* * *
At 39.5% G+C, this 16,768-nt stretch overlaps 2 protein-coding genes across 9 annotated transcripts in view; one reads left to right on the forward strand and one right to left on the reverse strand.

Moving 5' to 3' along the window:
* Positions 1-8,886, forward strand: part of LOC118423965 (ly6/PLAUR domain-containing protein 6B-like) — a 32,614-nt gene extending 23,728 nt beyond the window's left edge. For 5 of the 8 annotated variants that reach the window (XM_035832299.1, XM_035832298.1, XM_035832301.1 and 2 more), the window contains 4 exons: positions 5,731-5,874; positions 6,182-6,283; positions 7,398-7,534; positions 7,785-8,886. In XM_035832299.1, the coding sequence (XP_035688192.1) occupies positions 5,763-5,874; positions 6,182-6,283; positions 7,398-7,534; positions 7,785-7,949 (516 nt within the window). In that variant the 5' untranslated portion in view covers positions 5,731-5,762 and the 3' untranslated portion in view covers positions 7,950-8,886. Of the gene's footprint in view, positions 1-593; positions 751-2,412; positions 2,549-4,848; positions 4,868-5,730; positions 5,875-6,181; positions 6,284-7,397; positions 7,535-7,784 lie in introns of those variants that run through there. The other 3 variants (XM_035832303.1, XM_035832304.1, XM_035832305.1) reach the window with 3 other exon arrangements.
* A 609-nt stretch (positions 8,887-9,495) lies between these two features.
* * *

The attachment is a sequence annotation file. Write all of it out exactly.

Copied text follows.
At 39.5% G+C, this 16,768-nt stretch overlaps 2 protein-coding genes across 9 annotated transcripts in view; one reads left to right on the forward strand and one right to left on the reverse strand.

Moving 5' to 3' along the window:
* Positions 1-8,886, forward strand: part of LOC118423965 (ly6/PLAUR domain-containing protein 6B-like) — a 32,614-nt gene extending 23,728 nt beyond the window's left edge. For 5 of the 8 annotated variants that reach the window (XM_035832299.1, XM_035832298.1, XM_035832301.1 and 2 more), the window contains 4 exons: positions 5,731-5,874; positions 6,182-6,283; positions 7,398-7,534; positions 7,785-8,886. In XM_035832299.1, the coding sequence (XP_035688192.1) occupies positions 5,763-5,874; positions 6,182-6,283; positions 7,398-7,534; positions 7,785-7,949 (516 nt within the window). In that variant the 5' untranslated portion in view covers positions 5,731-5,762 and the 3' untranslated portion in view covers positions 7,950-8,886. Of the gene's footprint in view, positions 1-593; positions 751-2,412; positions 2,549-4,848; positions 4,868-5,730; positions 5,875-6,181; positions 6,284-7,397; positions 7,535-7,784 lie in introns of those variants that run through there. The other 3 variants (XM_035832303.1, XM_035832304.1, XM_035832305.1) reach the window with 3 other exon arrangements.
* A 609-nt stretch (positions 8,887-9,495) lies between these two features.